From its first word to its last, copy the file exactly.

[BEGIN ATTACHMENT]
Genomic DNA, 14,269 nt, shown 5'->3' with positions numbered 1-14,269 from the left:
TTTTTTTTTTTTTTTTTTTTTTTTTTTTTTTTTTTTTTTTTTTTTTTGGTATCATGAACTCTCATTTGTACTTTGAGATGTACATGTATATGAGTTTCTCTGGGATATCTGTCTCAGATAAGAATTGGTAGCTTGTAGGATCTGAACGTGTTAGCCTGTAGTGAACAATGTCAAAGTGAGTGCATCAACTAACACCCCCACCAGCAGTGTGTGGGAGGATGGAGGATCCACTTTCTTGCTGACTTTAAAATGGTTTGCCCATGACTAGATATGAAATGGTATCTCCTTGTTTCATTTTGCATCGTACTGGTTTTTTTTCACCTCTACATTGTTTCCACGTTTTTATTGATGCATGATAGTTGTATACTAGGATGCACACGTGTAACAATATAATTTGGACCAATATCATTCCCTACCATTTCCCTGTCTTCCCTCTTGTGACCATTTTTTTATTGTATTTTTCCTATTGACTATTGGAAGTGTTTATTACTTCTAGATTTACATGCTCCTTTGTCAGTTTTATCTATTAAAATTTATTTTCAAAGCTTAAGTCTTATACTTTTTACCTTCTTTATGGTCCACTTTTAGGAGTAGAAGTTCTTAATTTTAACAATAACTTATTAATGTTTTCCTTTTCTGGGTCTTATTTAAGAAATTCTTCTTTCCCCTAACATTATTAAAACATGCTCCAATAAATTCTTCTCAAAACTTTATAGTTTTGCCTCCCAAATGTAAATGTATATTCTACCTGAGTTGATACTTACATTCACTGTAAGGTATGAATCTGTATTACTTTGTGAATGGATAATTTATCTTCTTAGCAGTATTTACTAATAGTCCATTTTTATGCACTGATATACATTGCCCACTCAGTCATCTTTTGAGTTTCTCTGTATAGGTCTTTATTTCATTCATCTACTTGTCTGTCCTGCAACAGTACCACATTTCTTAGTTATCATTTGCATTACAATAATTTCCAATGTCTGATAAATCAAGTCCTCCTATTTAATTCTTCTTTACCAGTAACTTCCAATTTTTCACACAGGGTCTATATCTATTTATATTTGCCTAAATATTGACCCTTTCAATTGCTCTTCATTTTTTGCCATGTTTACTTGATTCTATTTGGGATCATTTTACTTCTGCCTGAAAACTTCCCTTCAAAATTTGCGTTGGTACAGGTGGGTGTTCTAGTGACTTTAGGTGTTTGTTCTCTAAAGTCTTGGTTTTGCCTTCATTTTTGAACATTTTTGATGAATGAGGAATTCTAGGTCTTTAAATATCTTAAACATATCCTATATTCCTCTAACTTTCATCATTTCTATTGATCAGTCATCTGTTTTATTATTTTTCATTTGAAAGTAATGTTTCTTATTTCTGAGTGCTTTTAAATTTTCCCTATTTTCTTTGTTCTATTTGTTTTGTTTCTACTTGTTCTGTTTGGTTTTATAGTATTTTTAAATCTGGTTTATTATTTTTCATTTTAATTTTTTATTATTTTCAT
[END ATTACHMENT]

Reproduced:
Genomic DNA, 14,269 nt, shown 5'->3' with positions numbered 1-14,269 from the left:
TTTTTTTTTTTTTTTTTTTTTTTTTTTTTTTTTTTTTTTTTTTTTTTGGTATCATGAACTCTCATTTGTACTTTGAGATGTACATGTATATGAGTTTCTCTGGGATATCTGTCTCAGATAAGAATTGGTAGCTTGTAGGATCTGAACGTGTTAGCCTGTAGTGAACAATGTCAAAGTGAGTGCATCAACTAACACCCCCACCAGCAGTGTGTGGGAGGATGGAGGATCCACTTTCTTGCTGACTTTAAAATGGTTTGCCCATGACTAGATATGAAATGGTATCTCCTTGTTTCATTTTGCATCGTACTGGTTTTTTTTCACCTCTACATTGTTTCCACGTTTTTATTGATGCATGATAGTTGTATACTAGGATGCACACGTGTAACAATATAATTTGGACCAATATCATTCCCTACCATTTCCCTGTCTTCCCTCTTGTGACCATTTTTTTATTGTATTTTTCCTATTGACTATTGGAAGTGTTTATTACTTCTAGATTTACATGCTCCTTTGTCAGTTTTATCTATTAAAATTTATTTTCAAAGCTTAAGTCTTATACTTTTTACCTTCTTTATGGTCCACTTTTAGGAGTAGAAGTTCTTAATTTTAACAATAACTTATTAATGTTTTCCTTTTCTGGGTCTTATTTAAGAAATTCTTCTTTCCCCTAACATTATTAAAACATGCTCCAATAAATTCTTCTCAAAACTTTATAGTTTTGCCTCCCAAATGTAAATGTATATTCTACCTGAGTTGATACTTACATTCACTGTAAGGTATGAATCTGTATTACTTTGTGAATGGATAATTTATCTTCTTAGCAGTATTTACTAATAGTCCATTTTTATGCACTGATATACATTGCCCACTCAGTCATCTTTTGAGTTTCTCTGTATAGGTCTTTATTTCATTCATCTACTTGTCTGTCCTGCAACAGTACCACATTTCTTAGTTATCATTTGCATTACAATAATTTCCAATGTCTGATAAATCAAGTCCTCCTATTTAATTCTTCTTTACCAGTAACTTCCAATTTTTCACACAGGGTCTATATCTATTTATATTTGCCTAAATATTGACCCTTTCAATTGCTCTTCATTTTTTGCCATGTTTACTTGATTCTATTTGGGATCATTTTACTTCTGCCTGAAAACTTCCCTTCAAAATTTGCGTTGGTACAGGTGGGTGTTCTAGTGACTTTAGGTGTTTGTTCTCTAAAGTCTTGGTTTTGCCTTCATTTTTGAACATTTTTGATGAATGAGGAATTCTAGGTCTTTAAATATCTTAAACATATCCTATATTCCTCTAACTTTCATCATTTCTATTGATCAGTCATCTGTTTTATTATTTTTCATTTGAAAGTAATGTTTCTTATTTCTGAGTGCTTTTAAATTTTCCCTATTTTCTTTGTTCTATTTGTTTTGTTTCTACTTGTTCTGTTTGGTTTTATAGTATTTTTAAATCTGGTTTATTATTTTTCATTTTAATTTTTTATTATTTTCAT